460In addition the the mlock()/mlockall() system calls, an application can request
 461that a region of memory be mlocked supplying the MAP_LOCKED flag to the mmap()
 462call.  Furthermore, any mmap() call or brk() call that expands the heap by a
 463task that has previously called mlockall() with the MCL_FUTURE flag will result
 464in the newly mapped memory being mlocked.  Before the unevictable/mlock
 465changes, the kernel simply called make_pages_present() to allocate pages and
 466populate the page table.
 468To mlock a range of memory under the unevictable/mlock infrastructure, the
 469mmap() handler and task address space expansion functions call
 470mlock_vma_pages_range() specifying the vma and the address range to mlock.
 471mlock_vma_pages_range() filters VMAs like mlock_fixup(), as described above in
 472"Filtering Special VMAs".  It will clear the VM_LOCKED flag, which will have
 473already been set by the caller, in filtered VMAs.  Thus these VMA's need not be
 474visited for munlock when the region is unmapped.
 476For "normal" VMAs, mlock_vma_pages_range() calls __mlock_vma_pages_range() to
 477fault/allocate the pages and mlock them.  Again, like mlock_fixup(),
 478mlock_vma_pages_range() downgrades the mmap semaphore to read mode before
 479attempting to fault/allocate and mlock the pages and "upgrades" the semaphore
 480back to write mode before returning.
 482The callers of mlock_vma_pages_range() will have already added the memory range
 483to be mlocked to the task's "locked_vm".  To account for filtered VMAs,
 484mlock_vma_pages_range() returns the number of pages NOT mlocked.  All of the
 485callers then subtract a non-negative return value from the task's locked_vm.  A
 486negative return value represent an error - for example, from get_user_pages()
 487attempting to fault in a VMA with PROT_NONE access.  In this case, we leave the
 488memory range accounted as locked_vm, as the protections could be changed later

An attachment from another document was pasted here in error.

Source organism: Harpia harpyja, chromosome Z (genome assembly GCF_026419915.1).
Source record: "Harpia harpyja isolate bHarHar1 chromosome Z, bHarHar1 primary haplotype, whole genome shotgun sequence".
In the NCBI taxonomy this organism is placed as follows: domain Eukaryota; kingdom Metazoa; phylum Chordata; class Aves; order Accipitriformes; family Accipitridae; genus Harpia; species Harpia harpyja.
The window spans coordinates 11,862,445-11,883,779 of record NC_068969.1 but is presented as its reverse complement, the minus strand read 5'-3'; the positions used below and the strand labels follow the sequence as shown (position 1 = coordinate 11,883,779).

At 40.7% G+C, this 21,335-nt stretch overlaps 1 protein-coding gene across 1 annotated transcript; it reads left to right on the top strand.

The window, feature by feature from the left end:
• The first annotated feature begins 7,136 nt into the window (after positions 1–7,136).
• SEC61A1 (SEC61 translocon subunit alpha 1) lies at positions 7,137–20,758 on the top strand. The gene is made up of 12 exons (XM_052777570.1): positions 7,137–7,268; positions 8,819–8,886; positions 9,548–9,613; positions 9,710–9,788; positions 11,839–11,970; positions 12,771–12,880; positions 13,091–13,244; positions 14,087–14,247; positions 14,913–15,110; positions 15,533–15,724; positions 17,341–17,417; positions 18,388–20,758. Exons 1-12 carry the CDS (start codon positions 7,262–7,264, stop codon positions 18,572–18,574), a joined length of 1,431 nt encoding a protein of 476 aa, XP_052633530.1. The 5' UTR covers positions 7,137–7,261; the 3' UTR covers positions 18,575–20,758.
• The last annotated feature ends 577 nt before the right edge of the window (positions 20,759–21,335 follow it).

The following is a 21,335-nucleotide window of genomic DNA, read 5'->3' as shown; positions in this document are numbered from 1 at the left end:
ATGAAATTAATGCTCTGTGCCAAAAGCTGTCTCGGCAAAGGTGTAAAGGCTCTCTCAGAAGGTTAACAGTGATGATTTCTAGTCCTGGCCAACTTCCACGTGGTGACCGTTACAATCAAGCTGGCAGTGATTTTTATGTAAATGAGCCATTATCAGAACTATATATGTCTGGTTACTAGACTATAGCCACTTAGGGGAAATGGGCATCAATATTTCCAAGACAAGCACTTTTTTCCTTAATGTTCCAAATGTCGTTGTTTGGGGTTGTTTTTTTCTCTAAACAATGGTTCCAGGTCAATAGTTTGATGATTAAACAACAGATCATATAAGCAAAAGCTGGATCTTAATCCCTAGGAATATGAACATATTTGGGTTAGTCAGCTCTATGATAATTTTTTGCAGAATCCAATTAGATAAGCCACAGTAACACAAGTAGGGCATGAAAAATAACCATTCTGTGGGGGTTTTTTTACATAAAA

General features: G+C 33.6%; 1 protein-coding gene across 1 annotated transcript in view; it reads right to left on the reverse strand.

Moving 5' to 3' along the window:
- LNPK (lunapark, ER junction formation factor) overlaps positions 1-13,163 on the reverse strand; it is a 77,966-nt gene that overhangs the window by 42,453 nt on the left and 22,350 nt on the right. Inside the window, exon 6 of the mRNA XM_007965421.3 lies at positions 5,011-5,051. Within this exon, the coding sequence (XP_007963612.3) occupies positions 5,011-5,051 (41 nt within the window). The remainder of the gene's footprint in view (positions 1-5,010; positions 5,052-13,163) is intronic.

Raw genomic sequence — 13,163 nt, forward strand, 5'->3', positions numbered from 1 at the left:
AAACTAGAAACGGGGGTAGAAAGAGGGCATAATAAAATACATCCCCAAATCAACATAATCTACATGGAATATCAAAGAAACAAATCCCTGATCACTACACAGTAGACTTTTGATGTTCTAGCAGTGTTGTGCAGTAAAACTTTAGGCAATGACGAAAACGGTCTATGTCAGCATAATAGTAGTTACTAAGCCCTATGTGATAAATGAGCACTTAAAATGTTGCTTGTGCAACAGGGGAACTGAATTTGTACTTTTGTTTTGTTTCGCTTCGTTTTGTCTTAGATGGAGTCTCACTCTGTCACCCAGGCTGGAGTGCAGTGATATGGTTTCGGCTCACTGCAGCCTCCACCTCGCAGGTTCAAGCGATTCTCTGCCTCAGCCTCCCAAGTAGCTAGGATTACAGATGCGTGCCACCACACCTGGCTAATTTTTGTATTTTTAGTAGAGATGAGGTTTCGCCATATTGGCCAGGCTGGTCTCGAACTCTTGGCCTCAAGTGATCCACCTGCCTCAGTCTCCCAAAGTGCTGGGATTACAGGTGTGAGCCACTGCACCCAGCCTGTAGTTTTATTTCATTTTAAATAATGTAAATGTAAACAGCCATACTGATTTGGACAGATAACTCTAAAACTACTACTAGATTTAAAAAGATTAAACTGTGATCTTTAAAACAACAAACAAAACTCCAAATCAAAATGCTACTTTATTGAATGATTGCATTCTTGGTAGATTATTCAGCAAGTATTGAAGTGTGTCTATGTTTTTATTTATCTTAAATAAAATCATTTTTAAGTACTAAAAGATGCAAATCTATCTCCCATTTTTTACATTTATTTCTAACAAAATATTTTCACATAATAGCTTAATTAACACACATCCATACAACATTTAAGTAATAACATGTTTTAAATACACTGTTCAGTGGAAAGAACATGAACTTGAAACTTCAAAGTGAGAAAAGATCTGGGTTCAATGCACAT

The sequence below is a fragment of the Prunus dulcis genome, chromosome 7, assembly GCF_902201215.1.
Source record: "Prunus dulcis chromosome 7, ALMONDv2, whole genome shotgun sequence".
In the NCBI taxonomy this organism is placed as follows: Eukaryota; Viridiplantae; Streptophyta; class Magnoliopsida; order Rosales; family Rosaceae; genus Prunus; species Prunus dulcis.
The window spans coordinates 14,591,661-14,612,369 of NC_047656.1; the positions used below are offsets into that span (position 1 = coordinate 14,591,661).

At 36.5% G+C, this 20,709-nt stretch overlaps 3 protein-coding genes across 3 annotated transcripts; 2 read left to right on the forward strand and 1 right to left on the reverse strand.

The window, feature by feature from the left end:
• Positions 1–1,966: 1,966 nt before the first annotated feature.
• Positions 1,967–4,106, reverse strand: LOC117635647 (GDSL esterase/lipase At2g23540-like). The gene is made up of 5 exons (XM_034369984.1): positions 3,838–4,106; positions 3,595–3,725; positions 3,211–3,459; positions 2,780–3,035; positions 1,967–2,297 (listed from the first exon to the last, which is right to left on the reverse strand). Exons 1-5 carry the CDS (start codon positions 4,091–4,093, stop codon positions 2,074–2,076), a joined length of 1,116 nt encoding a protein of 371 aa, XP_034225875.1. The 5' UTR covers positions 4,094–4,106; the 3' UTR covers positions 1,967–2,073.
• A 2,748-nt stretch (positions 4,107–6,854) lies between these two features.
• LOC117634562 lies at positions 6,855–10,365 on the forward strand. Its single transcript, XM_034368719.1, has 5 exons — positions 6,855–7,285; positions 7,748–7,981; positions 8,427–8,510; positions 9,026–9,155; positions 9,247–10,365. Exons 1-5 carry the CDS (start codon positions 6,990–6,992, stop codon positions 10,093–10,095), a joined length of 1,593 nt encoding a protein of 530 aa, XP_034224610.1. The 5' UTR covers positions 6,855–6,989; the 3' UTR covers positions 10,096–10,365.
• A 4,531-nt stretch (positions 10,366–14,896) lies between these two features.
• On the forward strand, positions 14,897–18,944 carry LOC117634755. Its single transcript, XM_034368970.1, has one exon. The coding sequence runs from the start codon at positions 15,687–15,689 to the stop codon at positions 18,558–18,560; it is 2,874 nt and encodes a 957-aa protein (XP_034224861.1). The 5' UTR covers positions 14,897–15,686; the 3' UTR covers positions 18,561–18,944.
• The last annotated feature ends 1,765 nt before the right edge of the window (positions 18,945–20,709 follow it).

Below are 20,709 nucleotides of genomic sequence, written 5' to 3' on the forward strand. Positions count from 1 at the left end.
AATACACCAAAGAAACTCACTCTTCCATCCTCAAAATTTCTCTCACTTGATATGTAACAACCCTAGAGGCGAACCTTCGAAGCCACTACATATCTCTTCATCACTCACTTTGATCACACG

489and pages allocated into that region.
 492munmap()/exit()/exec() SYSTEM CALL HANDLING
 495When unmapping an mlocked region of memory, whether by an explicit call to
 496munmap() or via an internal unmap from exit() or exec() processing, we must
 497munlock the pages if we're removing the last VM_LOCKED VMA that maps the pages.
 498Before the unevictable/mlock changes, mlocking did not mark the pages in any
 499way, so unmapping them required no processing.
 501To munlock a range of memory under the unevictable/mlock infrastructure, the
 502munmap() handler and task address space call tear down function
 503munlock_vma_pages_all().  The name reflects the observation that one always
 504specifies the entire VMA range when munlock()ing during unmap of a region.
 505Because of the VMA filtering when mlocking() regions, only "normal" VMAs that
 506actually contain mlocked pages will be passed to munlock_vma_pages_all().
 508munlock_vma_pages_all() clears the VM_LOCKED VMA flag and, like mlock_fixup()
 509for the munlock case, calls __munlock_vma_pages_range() to walk the page table
 510for the VMA's memory range and munlock_vma_page() each resident page mapped by
 511the VMA.  This effectively munlocks the page, only if this is the last
 512VM_LOCKED VMA that maps the page.
 518Pages can, of course, be mapped into multiple VMAs.  Some of these VMAs may
 519have VM_LOCKED flag set.  It is possible for a page mapped into one or more
 520VM_LOCKED VMAs not to have the PG_mlocked flag set and therefore reside on one
 521of the active or inactive LRU lists.  This could happen if, for example, a task
 522in the process of munlocking the page could not isolate the page from the LRU.
 523As a result, vmscan/shrink_page_list() might encounter such a page as described
 524in section "vmscan's handling of unevictable pages".  To handle this situation,
 525try_to_unmap() checks for VM_LOCKED VMAs while it is walking a page's reverse
 528try_to_unmap() is always called, by either vmscan for reclaim or for page
 529migration, with the argument page locked and isolated from the LRU.  Separate
 530functions handle anonymous and mapped file pages, as these types of pages have
 531different reverse map mechanisms.
 533 (*) try_to_unmap_anon()
 535     To unmap anonymous pages, each VMA in the list anchored in the anon_vma